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Three people, including manager, arrested over Turkey mining disaster

Riot police scuffle with protesters during a demonstration blaming the ruling AK Party (AKP) government for the mining disaster in western Turkey, at Taksim square in central Istanbul May 17, 2014. REUTERS/Yagiz Karahan

Last Updated May 18, 2014 6:15 PM EDT

ISTANBUL - In the face of widespread anger over Turkey's worst mining disaster, prosecutors arrested three people, including a company manager, on charges of negligence Sunday.

The three were also accused of causing the death of more than one person, a charge that doesn't imply intent, prosecutor Bekir Sahiner said at a news conference in the western town of Soma, where 301 coal miners were killed in Tuesday's tragedy.

The arrests follow allegations by miners that the company failed to heed safety concerns and that government inspections had been superficial. The disaster has provoked anger at a critical time for Prime Minister Recep Tayyip Erdogan, as he mulls running in August's presidential election.

A total of 25 people were initially detained for questioning and six were later released, Sahiner said. Prosecutors will now decide whether to charge or release the remaining 16 people in custody.

Sahiner said one of those arrested was the company's operations manager. The manager is Akin Celik, though Sahiner didn't identify him by name.

The charges can lead to sentences of between three and 15 years in prison, according to the Turkish penal code.

Other company executives were among the detained as Turkish officials investigate the mining disaster. Sahiner said they included the mine's technical supervisor, its head of operations, it safety manager, duty managers and a high ranking company executive. The Dogan news agency reported earlier that Ramazan Dogru, general manager of the mine owned by Soma Holding was detained.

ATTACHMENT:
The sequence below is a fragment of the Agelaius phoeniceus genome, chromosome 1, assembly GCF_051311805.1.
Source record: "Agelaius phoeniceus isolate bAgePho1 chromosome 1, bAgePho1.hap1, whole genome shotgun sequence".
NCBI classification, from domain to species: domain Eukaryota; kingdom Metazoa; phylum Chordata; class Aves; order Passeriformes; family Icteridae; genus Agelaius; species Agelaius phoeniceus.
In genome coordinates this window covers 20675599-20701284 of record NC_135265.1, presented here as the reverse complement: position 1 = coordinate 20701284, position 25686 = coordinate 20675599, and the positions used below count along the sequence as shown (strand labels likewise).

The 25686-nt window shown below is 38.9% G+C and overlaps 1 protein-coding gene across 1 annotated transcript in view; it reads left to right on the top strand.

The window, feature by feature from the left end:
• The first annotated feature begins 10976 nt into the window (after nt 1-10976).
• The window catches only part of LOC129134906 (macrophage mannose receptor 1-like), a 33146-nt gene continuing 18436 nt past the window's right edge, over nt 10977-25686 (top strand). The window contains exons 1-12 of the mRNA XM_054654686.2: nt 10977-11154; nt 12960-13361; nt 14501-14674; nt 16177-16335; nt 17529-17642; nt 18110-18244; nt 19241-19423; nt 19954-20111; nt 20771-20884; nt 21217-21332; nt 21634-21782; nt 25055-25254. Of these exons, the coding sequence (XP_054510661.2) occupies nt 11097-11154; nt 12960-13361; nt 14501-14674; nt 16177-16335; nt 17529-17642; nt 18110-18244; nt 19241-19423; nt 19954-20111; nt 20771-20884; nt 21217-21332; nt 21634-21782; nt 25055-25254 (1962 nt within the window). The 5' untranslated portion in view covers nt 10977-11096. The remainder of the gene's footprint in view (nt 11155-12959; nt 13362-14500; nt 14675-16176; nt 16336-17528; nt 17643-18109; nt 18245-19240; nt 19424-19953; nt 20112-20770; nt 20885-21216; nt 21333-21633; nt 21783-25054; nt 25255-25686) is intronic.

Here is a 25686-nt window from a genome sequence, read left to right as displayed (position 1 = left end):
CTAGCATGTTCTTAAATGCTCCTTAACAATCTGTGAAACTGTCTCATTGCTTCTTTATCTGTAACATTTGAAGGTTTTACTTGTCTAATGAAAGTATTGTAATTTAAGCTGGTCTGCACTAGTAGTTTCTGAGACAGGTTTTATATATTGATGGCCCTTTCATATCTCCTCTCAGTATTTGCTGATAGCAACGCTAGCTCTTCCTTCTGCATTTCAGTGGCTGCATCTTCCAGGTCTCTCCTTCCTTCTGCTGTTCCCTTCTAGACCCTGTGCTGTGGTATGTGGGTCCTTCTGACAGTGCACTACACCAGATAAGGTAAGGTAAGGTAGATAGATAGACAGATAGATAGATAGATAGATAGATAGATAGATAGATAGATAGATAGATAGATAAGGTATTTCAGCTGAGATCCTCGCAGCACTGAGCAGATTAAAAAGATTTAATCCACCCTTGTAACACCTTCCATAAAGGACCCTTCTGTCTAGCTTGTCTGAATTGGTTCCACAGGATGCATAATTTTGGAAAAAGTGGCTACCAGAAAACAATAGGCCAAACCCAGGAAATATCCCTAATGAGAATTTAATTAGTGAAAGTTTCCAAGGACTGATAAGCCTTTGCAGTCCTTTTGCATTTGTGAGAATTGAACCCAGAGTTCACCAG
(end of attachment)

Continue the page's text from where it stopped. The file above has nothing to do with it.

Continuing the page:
Government and company officials have insisted that the mine was inspected regularly and negligence was not a factor. But reacting to widespread public anger, government officials promised to investigate and pledged that any mine officials found to be negligent would be punished.

The Milliyet newspaper said Saturday that a preliminary report by a mine safety expert who inspected the Soma mine suggested that smoldering coal caused the mine's roof to collapse. The report said the tunnel's support beams were made of wood, not metal, and the mine had too few carbon monoxide sensors.

Company officials have described safety standards as high, noting that the mine contained 50 gas sensors and employees were provided gas masks.

At a press conference Friday, Celik said thick smoke from the underground fire killed many miners who were not carrying gas masks. Rescue workers entering the mine complained of high levels of carbon dioxide and carbon monoxide.

"There is no negligence," Celik said. "I have been doing this job for 20 years but I have never seen anything like this. We would not want harm to come to a single fingernail of our workers."

On Saturday, Energy Minister Taner Yildiz said rescue workers retrieved the bodies of the last two miners missing in the disaster, putting the death toll at 301. Authorities then sealed the mine entrance with bricks.

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